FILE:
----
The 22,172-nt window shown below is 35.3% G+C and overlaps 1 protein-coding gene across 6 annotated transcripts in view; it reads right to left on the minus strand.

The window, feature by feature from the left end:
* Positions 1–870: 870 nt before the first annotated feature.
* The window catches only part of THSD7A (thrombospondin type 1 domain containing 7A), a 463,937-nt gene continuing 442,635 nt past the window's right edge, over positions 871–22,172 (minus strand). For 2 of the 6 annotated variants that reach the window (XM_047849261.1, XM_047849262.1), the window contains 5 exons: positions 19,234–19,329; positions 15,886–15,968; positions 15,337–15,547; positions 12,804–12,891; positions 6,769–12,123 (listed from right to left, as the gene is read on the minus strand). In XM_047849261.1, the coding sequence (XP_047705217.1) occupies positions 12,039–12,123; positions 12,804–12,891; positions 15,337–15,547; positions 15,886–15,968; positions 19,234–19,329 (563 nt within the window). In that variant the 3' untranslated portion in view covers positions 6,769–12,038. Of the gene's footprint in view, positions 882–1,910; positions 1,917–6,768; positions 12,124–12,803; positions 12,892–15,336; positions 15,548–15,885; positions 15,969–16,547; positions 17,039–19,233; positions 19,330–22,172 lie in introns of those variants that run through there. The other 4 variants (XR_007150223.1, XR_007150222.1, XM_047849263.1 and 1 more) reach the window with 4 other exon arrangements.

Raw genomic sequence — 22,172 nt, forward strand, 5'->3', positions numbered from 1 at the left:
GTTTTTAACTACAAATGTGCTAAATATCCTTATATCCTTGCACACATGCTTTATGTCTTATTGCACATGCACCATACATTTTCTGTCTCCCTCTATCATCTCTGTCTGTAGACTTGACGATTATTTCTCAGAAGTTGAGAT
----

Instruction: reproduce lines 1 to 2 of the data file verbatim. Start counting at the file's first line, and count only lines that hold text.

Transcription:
The 22,172-nt window shown below is 35.3% G+C and overlaps 1 protein-coding gene across 6 annotated transcripts in view; it reads right to left on the minus strand.

The window, feature by feature from the left end: